What's in the water?
Better detection tools reveal possible ecological 'villains' from hormones to fire retardants in US streams and rivers
From its headwaters at Echo Lake in Hopkinton, Mass., the Charles River glides past yards, saturates wetlands, and slips under highways before emptying into Boston Harbor.Skip to next paragraph
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Over the years, this 80-mile odyssey through 23 cities and towns has left what seemed to be a faint imprint on the Charles's tea-colored water. But advances in the ability to detect pollutants are giving scientists a clearer idea of the nature of that imprint and is also triggering interest in research on whether these pose a threat to the environment and to humans.
The chemicals range from fire retardants and detergent byproducts to prescription drugs, antibiotics, and hormones.
Known as organic-waste contaminants, these compounds pass through sewage-treatment plants virtually untreated. They represent the vanguard of what researchers have dubbed emerging contaminants: chemicals whose presence in US rivers, streams, and lakes has gone undetected for years and whose effects singly and in combination on fish, aquatic plants, and humans often are poorly understood.
Last week, the United States Geological Survey (USGS) released its first survey of organic-waste contaminants in US surface waters, and the Charles River has plenty of company. Researchers found organic-waste contaminants in 80 percent of the 139 streams and rivers that were tested in 30 states.
During the course of the survey, which ran from 1999 through 2000, the researchers found 82 compounds out of the 95 they sought.
The researchers acknowledge that the sites were selected because they presented a high likelihood that the contaminants would be found. The survey was as much a test of new sampling technologies as it was an exercise in environmental monitoring. But the target compounds also were selected because several are beginning to appear in scientific journals as potential ecological villains.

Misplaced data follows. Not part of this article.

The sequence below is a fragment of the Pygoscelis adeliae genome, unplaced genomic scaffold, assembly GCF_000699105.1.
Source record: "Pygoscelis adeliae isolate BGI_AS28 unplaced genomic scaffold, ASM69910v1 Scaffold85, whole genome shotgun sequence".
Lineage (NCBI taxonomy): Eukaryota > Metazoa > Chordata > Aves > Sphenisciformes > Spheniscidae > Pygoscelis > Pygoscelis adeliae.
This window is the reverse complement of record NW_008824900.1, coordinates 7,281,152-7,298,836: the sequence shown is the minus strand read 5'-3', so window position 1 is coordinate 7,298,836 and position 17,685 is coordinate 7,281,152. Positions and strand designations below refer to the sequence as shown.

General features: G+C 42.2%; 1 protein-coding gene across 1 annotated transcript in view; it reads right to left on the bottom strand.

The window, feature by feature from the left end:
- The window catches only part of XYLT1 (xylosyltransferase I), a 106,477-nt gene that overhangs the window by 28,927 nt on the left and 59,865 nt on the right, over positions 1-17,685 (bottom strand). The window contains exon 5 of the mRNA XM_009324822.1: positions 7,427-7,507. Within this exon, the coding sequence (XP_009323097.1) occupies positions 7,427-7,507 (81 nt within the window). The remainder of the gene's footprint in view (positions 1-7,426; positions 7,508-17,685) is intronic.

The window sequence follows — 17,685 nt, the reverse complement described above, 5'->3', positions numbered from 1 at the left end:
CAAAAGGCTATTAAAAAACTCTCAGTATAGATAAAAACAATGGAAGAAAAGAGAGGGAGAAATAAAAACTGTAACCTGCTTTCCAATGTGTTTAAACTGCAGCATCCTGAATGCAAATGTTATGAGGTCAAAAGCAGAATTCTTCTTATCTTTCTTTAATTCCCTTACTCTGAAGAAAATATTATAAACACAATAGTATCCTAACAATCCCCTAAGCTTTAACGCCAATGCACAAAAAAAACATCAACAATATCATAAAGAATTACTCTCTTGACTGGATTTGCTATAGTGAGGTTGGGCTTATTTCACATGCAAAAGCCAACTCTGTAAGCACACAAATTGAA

According to Herbert Buxton, a USGS scientist who took part in the survey, "Thirty-three compounds are known or suspected to be hormonally active." These chemicals, which include steroids, can affect the growth and development of aquatic life.
Dr. Buxton and his colleagues note that the compounds they found appeared in concentrations that rarely violated drinking-water or aquatic-life standards.
But, he adds, many of the compounds have no such guidelines. Moreover, samples exhibited chemical stews of up to 38 contaminants, and little is known about how these interact, he says.
"We shouldn't confuse the ability to measure these concentrations with whether or not they're harmful," Buxton cautions, noting that these are two separate issues.
However, he adds, the ability to measure organic waste contaminants in ever weaker concentrations allows researchers to focus on questions of risk early.
Compared with other parts of the world, the United States is a late bloomer on the issue of these emerging organic wastewater contaminants, particularly pharmaceuticals and antibiotics, according to Christian Daughton, who heads the environmental chemistry branch at the Environmental Protection Agency's National Exposures Research Laboratory in Las Vegas, Nev.
The sources for these compounds vary. Hormones and antibiotics in animal feed appear in waste and can leach into local streams and rivers. Drugs and antibiotics designed for humans move through sewage systems.
Tossed into the trash, such leftovers also are often carted off to landfills, where seeping rainwater can dissolve the capsules and carry away the compounds they contain.
EPA chemist Wayne Garrison was the first to identify drugs in sewage, in the mid-1970s. His chemo-sleuthing turned up evidence of caffeine, aspirin, and nicotine. "It was noted, then people shrugged and moved on," Dr. Daughton says.
The issue lay dormant until the 1990s, when the Europeans tested samples from their waterways and found evidence for a range of human and agricultural pharmaceuticals.
"The Europeans have a higher density of urban life around surface waters" than does the US, Daughton says in explaining why European researchers were quicker to focus environmental research on human and animal drugs in their waterways.